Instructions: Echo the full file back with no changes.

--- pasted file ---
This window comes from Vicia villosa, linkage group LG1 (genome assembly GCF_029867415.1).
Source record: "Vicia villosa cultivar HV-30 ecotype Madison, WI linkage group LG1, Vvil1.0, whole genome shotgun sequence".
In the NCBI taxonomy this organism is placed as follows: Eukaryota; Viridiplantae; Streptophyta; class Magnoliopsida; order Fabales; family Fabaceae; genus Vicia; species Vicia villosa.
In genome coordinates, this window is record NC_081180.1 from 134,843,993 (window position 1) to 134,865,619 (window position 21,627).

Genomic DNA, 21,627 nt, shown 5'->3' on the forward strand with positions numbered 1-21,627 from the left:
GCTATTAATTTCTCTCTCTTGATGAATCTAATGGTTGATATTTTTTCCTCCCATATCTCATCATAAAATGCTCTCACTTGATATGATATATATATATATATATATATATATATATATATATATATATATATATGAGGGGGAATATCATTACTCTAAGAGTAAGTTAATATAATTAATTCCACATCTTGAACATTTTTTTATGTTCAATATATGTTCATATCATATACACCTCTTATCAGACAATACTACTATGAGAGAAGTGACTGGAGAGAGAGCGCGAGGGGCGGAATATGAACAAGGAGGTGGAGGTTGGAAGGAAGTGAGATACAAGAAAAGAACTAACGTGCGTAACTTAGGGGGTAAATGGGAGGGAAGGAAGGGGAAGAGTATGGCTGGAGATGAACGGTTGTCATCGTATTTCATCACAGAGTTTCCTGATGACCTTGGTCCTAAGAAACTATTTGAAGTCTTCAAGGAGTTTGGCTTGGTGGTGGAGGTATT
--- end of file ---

This window comes from Vicia villosa, linkage group LG1 (genome assembly GCF_029867415.1).
Source record: "Vicia villosa cultivar HV-30 ecotype Madison, WI linkage group LG1, Vvil1.0, whole genome shotgun sequence".
In the NCBI taxonomy this organism is placed as follows: Eukaryota; Viridiplantae; Streptophyta; class Magnoliopsida; order Fabales; family Fabaceae; genus Vicia; species Vicia villosa.
In genome coordinates, this window is record NC_081180.1 from 134,843,993 (window position 1) to 134,865,619 (window position 21,627).

Genomic DNA, 21,627 nt, shown 5'->3' on the forward strand with positions numbered 1-21,627 from the left:
GCTATTAATTTCTCTCTCTTGATGAATCTAATGGTTGATATTTTTTCCTCCCATATCTCATCATAAAATGCTCTCACTTGATATGATATATATATATATATATATATATATATATATATATATATATATATATGAGGGGGAATATCATTACTCTAAGAGTAAGTTAATATAATTAATTCCACATCTTGAACATTTTTTTATGTTCAATATATGTTCATATCATATACACCTCTTATCAGACAATACTACTATGAGAGAAGTGACTGGAGAGAGAGCGCGAGGGGCGGAATATGAACAAGGAGGTGGAGGTTGGAAGGAAGTGAGATACAAGAAAAGAACTAACGTGCGTAACTTAGGGGGTAAATGGGAGGGAAGGAAGGGGAAGAGTATGGCTGGAGATGAACGGTTGTCATCGTATTTCATCACAGAGTTTCCTGATGACCTTGGTCCTAAGAAACTATTTGAAGTCTTCAAGGAGTTTGGCTTGGTGGTGGAGGTATT